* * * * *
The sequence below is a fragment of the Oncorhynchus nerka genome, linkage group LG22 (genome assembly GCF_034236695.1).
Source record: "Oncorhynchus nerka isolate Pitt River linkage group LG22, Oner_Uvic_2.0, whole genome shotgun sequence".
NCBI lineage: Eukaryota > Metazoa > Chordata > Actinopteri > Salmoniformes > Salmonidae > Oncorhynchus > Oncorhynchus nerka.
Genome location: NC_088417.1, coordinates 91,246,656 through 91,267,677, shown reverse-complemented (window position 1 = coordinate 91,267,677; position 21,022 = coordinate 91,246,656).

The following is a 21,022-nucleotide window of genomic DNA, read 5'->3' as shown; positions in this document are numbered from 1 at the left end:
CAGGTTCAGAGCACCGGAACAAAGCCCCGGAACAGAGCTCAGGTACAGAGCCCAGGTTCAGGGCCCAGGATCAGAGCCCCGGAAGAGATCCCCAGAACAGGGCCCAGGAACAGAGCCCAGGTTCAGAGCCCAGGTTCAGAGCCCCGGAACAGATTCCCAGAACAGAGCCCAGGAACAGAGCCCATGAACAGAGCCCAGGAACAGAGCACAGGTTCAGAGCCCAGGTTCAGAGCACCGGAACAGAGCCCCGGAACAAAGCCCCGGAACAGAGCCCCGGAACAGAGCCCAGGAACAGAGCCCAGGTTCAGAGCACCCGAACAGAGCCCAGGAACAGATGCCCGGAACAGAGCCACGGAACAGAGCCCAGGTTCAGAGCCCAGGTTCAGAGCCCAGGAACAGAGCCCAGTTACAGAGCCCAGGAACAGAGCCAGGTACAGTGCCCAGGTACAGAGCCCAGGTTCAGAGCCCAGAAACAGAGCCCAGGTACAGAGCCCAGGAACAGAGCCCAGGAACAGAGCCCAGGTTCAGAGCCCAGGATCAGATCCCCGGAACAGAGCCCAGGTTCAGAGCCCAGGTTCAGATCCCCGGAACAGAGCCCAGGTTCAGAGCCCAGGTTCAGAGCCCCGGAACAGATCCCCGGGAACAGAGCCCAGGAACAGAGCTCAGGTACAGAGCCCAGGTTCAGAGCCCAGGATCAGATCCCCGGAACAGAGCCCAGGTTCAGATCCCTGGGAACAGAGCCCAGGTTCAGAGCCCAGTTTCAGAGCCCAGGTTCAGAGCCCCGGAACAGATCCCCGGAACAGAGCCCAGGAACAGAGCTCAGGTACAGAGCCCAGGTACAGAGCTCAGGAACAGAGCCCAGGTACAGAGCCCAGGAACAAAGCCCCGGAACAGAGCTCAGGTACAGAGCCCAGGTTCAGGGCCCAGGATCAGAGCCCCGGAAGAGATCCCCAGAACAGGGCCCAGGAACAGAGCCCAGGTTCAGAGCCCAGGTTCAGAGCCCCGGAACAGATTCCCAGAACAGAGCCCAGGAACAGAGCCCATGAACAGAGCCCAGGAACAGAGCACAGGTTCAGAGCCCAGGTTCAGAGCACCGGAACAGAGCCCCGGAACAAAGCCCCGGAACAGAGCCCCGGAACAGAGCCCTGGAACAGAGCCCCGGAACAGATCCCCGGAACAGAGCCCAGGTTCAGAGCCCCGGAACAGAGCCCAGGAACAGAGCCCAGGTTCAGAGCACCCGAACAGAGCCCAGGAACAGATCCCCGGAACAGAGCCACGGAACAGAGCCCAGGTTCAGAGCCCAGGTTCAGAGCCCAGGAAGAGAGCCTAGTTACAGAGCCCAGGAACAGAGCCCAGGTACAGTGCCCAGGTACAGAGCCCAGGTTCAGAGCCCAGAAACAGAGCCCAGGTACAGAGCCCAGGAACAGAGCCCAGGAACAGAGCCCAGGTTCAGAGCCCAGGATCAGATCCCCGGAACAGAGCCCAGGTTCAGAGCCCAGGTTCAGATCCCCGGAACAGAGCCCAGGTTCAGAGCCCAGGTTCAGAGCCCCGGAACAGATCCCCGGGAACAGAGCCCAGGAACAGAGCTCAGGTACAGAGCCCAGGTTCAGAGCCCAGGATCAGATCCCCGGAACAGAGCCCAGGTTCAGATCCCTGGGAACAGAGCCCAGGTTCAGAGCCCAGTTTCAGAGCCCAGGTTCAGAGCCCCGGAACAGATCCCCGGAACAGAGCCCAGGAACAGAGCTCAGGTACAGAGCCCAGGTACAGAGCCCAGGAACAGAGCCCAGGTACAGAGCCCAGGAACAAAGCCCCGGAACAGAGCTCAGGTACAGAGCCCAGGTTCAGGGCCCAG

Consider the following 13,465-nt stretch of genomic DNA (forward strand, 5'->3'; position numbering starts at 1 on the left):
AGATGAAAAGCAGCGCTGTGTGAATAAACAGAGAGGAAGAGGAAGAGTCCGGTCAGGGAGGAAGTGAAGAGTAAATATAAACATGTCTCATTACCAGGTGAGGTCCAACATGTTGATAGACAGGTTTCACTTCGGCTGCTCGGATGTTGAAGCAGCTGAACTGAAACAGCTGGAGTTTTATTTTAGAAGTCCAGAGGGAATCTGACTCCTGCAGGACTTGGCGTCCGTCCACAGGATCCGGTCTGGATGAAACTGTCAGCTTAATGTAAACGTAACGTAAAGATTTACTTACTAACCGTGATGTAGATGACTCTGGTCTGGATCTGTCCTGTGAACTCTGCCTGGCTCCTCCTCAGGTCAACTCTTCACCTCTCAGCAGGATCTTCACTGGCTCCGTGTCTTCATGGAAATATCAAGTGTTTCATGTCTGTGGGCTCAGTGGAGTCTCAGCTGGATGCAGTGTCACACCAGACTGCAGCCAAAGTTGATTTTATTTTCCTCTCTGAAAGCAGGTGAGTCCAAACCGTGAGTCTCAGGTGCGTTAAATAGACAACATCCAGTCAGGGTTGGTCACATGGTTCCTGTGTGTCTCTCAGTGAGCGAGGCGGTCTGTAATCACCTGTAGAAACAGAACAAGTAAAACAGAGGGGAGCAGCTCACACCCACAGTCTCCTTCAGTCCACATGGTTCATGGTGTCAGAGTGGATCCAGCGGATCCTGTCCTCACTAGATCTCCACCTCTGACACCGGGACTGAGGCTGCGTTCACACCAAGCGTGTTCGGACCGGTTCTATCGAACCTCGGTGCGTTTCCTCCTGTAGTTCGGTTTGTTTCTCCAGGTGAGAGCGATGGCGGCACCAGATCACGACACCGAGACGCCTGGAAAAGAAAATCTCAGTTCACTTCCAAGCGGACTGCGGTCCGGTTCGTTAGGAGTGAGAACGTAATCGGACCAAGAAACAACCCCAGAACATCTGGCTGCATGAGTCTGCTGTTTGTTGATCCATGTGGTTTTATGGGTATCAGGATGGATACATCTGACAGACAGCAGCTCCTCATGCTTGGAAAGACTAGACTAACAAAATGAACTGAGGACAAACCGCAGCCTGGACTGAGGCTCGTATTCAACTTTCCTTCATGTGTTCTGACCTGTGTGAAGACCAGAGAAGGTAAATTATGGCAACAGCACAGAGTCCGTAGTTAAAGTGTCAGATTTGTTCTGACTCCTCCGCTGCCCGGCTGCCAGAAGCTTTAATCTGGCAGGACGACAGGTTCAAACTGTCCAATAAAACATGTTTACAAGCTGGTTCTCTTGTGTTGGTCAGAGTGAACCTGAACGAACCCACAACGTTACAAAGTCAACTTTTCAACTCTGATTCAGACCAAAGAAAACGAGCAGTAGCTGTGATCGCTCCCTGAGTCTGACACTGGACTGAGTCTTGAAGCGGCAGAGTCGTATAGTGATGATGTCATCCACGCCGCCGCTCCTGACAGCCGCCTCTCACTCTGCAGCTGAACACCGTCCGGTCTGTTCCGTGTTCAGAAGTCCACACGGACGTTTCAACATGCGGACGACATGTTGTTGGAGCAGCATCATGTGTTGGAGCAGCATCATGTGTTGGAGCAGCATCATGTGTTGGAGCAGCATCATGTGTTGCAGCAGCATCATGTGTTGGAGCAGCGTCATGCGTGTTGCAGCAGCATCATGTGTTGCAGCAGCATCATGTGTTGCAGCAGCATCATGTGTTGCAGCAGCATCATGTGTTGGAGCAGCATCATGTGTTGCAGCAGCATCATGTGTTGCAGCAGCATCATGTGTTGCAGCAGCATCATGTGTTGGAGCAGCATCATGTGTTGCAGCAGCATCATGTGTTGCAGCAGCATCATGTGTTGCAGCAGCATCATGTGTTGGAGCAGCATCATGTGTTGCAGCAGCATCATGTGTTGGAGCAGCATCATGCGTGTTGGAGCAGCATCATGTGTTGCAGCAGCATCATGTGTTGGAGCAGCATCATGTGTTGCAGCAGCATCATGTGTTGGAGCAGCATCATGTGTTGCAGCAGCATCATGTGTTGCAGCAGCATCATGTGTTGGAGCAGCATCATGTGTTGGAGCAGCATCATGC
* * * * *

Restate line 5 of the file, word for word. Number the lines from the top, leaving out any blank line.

The following is a 21,022-nucleotide window of genomic DNA, read 5'->3' as shown; positions in this document are numbered from 1 at the left end: